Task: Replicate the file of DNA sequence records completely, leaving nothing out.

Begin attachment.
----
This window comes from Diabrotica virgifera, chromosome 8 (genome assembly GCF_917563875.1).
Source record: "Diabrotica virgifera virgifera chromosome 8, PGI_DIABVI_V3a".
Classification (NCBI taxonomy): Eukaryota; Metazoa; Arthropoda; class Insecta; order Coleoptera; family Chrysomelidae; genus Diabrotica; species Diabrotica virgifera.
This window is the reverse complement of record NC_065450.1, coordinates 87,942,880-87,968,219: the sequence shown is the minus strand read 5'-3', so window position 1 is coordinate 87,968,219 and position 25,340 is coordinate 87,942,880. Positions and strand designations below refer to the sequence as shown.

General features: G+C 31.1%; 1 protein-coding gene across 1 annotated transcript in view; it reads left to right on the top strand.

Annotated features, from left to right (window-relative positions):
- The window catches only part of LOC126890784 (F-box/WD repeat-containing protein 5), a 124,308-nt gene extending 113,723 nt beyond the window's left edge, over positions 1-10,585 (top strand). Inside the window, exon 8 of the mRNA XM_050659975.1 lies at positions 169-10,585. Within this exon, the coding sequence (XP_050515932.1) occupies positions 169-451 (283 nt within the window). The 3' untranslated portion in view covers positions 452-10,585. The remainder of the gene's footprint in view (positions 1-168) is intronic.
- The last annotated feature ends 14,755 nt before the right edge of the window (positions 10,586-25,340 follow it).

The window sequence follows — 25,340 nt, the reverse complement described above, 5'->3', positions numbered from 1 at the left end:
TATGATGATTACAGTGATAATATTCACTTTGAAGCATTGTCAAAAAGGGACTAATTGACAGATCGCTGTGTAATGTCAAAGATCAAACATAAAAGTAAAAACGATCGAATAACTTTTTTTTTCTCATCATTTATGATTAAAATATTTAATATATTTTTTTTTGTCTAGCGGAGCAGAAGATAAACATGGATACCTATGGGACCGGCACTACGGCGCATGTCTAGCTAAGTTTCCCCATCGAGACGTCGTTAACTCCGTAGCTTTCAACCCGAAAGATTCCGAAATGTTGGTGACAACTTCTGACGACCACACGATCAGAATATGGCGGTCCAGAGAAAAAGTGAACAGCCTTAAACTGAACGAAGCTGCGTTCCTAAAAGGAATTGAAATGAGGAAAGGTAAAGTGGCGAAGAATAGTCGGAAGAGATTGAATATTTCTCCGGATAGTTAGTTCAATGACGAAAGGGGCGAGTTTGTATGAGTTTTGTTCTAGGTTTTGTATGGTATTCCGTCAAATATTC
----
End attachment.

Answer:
This window comes from Diabrotica virgifera, chromosome 8 (genome assembly GCF_917563875.1).
Source record: "Diabrotica virgifera virgifera chromosome 8, PGI_DIABVI_V3a".
Classification (NCBI taxonomy): Eukaryota; Metazoa; Arthropoda; class Insecta; order Coleoptera; family Chrysomelidae; genus Diabrotica; species Diabrotica virgifera.
This window is the reverse complement of record NC_065450.1, coordinates 87,942,880-87,968,219: the sequence shown is the minus strand read 5'-3', so window position 1 is coordinate 87,968,219 and position 25,340 is coordinate 87,942,880. Positions and strand designations below refer to the sequence as shown.

General features: G+C 31.1%; 1 protein-coding gene across 1 annotated transcript in view; it reads left to right on the top strand.

Annotated features, from left to right (window-relative positions):
- The window catches only part of LOC126890784 (F-box/WD repeat-containing protein 5), a 124,308-nt gene extending 113,723 nt beyond the window's left edge, over positions 1-10,585 (top strand). Inside the window, exon 8 of the mRNA XM_050659975.1 lies at positions 169-10,585. Within this exon, the coding sequence (XP_050515932.1) occupies positions 169-451 (283 nt within the window). The 3' untranslated portion in view covers positions 452-10,585. The remainder of the gene's footprint in view (positions 1-168) is intronic.
- The last annotated feature ends 14,755 nt before the right edge of the window (positions 10,586-25,340 follow it).

The window sequence follows — 25,340 nt, the reverse complement described above, 5'->3', positions numbered from 1 at the left end:
TATGATGATTACAGTGATAATATTCACTTTGAAGCATTGTCAAAAAGGGACTAATTGACAGATCGCTGTGTAATGTCAAAGATCAAACATAAAAGTAAAAACGATCGAATAACTTTTTTTTTCTCATCATTTATGATTAAAATATTTAATATATTTTTTTTTGTCTAGCGGAGCAGAAGATAAACATGGATACCTATGGGACCGGCACTACGGCGCATGTCTAGCTAAGTTTCCCCATCGAGACGTCGTTAACTCCGTAGCTTTCAACCCGAAAGATTCCGAAATGTTGGTGACAACTTCTGACGACCACACGATCAGAATATGGCGGTCCAGAGAAAAAGTGAACAGCCTTAAACTGAACGAAGCTGCGTTCCTAAAAGGAATTGAAATGAGGAAAGGTAAAGTGGCGAAGAATAGTCGGAAGAGATTGAATATTTCTCCGGATAGTTAGTTCAATGACGAAAGGGGCGAGTTTGTATGAGTTTTGTTCTAGGTTTTGTATGGTATTCCGTCAAATATTC